Clever little virus

You can tell what time of year it is just by watching the advertisements for cold remedies. They start to appear in late November and by the week between Christmas and Hogmanay, almost every second ad on the telly is for something that will take away the sniffles, soothe the sore throat, dampen down the pounding in the head and generally make you feel like the world's OK again.

At least that's the theory. Mostly my experience with cold and flu remedies is that they make you want to go to sleep. Since having a cold or flu also makes me want to go to sleep, that's hardly a result.

But for some people these things work. They truly do feel better, or at least well enough to struggle back to the office, armed with a box of man-size tissues* and the will to succeed. But colds are clever little things. Just because the drugs take away the pain, doesn't mean the virus isn't still boiling around in all your secretions, and exploding into the air with every resounding sneeze. After schools, which quite frankly should be banned on the grounds of the contagion they spread,** offices at this time of year are perhaps the most dangerous places a healthy person can be.

It bugs the hell out of me, almost enough to get my goat. Christmas time, and someone comes crawling into work looking like death has spent too long under the sun-lamp. They sit at their desk being miserable, producing oceans of mucus and other unmentionable things, snorking loudly into too-small handkerchiefs, touching everything with their clammy hands, breathing. But they are heroes, really. They are martyrs to the work cause and should be lauded, of course. Or at least that's how they try to play for sympathy.

My first instinct is to tell them to fuck off back home and not come into the office until they're no longer contagious.

Watch the telly, though, and it seems only wimps stay at home. Real men*** swallow a couple of capsule and knuckle down to the job in hand. Never mind that every surface they touch becomes a ticking time-bomb, every sneeze a weapon of mass destruction. The drugs will see you all right. And if someone else gets your lurgy, hey, we'll sell them drugs too.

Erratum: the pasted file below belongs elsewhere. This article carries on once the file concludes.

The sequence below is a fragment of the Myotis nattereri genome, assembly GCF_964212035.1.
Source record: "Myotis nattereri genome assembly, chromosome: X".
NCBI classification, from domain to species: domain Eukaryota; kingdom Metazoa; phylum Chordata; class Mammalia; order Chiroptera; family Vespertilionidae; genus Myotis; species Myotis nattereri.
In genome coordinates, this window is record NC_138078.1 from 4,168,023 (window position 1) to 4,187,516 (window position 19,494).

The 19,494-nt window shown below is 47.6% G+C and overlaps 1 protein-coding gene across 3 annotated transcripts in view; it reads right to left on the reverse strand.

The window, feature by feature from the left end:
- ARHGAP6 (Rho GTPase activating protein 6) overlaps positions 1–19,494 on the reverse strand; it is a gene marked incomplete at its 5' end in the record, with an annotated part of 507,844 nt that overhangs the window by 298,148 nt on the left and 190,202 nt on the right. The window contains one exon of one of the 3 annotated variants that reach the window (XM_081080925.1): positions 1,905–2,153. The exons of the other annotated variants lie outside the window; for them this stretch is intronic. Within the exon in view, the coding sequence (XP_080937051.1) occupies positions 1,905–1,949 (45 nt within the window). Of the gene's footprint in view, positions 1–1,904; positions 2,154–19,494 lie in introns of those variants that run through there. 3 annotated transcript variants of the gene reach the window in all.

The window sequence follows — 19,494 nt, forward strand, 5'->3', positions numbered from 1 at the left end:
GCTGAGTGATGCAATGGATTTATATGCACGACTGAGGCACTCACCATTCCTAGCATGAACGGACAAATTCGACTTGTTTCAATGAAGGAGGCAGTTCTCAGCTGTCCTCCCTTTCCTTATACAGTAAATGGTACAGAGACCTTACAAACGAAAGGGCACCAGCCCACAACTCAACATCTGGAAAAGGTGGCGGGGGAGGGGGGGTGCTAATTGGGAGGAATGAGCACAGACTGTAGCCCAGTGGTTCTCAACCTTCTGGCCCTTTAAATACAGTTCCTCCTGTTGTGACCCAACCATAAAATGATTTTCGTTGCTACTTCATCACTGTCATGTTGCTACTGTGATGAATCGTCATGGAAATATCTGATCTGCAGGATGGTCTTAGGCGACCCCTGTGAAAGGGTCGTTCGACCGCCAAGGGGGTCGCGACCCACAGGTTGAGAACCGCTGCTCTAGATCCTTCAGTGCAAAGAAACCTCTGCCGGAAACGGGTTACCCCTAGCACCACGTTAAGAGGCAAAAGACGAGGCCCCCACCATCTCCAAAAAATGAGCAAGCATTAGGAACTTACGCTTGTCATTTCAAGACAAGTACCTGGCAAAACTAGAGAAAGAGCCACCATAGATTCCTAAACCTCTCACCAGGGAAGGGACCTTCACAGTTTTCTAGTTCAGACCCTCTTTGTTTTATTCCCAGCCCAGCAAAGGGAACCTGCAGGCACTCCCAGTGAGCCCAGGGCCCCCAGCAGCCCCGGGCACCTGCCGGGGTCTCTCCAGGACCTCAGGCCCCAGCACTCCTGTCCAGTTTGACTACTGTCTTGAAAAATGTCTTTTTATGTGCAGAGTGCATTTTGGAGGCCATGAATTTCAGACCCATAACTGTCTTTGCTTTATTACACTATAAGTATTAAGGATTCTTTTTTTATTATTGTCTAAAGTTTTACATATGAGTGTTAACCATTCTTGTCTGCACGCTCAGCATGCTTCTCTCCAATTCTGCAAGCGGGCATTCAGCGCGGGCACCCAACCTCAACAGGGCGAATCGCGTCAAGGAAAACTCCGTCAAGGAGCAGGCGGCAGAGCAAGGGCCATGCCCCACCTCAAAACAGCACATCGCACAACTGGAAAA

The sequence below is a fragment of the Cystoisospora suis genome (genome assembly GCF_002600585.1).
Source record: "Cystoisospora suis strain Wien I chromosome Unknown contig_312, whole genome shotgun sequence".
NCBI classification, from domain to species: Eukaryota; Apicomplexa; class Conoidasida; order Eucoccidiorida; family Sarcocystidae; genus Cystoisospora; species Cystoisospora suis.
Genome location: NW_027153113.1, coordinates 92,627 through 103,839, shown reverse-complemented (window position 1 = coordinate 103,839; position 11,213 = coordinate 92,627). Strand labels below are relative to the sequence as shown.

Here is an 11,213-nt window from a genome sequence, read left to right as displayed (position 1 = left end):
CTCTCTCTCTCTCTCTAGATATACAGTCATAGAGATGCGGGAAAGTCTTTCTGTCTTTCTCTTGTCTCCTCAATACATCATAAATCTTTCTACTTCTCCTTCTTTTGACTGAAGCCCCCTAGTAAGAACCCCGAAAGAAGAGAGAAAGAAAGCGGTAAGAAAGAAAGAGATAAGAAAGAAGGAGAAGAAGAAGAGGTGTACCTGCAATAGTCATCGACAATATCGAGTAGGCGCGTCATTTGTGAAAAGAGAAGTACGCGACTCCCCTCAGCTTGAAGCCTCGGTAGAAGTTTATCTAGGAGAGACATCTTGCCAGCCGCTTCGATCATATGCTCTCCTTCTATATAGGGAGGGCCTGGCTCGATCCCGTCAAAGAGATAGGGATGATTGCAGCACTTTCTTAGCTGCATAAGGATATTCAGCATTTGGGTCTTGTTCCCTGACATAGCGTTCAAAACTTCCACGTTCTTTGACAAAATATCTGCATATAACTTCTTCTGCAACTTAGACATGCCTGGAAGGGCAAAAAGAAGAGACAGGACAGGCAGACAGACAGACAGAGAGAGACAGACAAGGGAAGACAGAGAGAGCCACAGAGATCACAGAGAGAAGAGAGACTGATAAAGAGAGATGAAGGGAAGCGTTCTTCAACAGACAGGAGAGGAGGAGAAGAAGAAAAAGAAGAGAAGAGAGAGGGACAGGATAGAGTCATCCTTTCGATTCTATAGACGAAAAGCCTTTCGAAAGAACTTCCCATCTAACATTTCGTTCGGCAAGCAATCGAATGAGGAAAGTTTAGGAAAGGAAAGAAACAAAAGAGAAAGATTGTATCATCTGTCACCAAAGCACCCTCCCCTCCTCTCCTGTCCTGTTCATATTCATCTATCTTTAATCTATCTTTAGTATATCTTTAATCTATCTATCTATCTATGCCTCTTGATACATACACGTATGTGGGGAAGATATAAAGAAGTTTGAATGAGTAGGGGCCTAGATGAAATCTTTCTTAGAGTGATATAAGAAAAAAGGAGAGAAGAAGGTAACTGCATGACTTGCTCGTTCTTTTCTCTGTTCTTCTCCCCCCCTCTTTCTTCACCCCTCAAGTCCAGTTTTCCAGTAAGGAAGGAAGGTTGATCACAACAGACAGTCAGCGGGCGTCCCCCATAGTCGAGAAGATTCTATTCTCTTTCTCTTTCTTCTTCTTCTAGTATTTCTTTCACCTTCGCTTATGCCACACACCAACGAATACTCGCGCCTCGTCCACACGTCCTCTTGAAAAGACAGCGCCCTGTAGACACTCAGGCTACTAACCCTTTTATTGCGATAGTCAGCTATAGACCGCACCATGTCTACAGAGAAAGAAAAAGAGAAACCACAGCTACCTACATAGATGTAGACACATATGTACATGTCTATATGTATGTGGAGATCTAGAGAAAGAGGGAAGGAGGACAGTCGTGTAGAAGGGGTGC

And that's the whole point, of course. If people were sensible and isolated themselves for long enough to recover from contagious diseases, then the spread would be minimised. But if there was no disease, then how would the drug manufacturers make any money? So in the best tradition of the free market, drugs companies make expensive treatments that are palliatives rather than cures, and use their marketing muscle to make us think it's a good thing to spread our unique brand of Christmas cheer. It's brilliant in its simplicity, really. If the common cold didn't exist, then someone from an ad agency would surely invent it.

Marketing - what a clever little virus it is.

* it's a lie. They're not man-sized at all. Not even the size of a tiny man like Agent Phil.
** or maybe just ban children, since they're the vectors. School is merely the environment they inhabit.
*** and women, I'm not sexist. Though Man-Flu is an ailment not to be belittled.


Anonymous said…
I've suffered the bludgie mudjies since near last of November. And while I tried to repair to heal, it just didna work! I am of that offensive sort at the office, but, when I arrive, I carry Lysol to decontaiminate.

God Bless us every cold-infested soul!
norby said…
That was one of the few reasons I enjoyed working at a restaurant. Sick? Don't you dare come to work-there's food here, can't contaminate it!! If an employee tried to come in sick-home!!

Americans are the worst, this whole work until we die ethic. We're going to kill each other with our germs just to make it come true.

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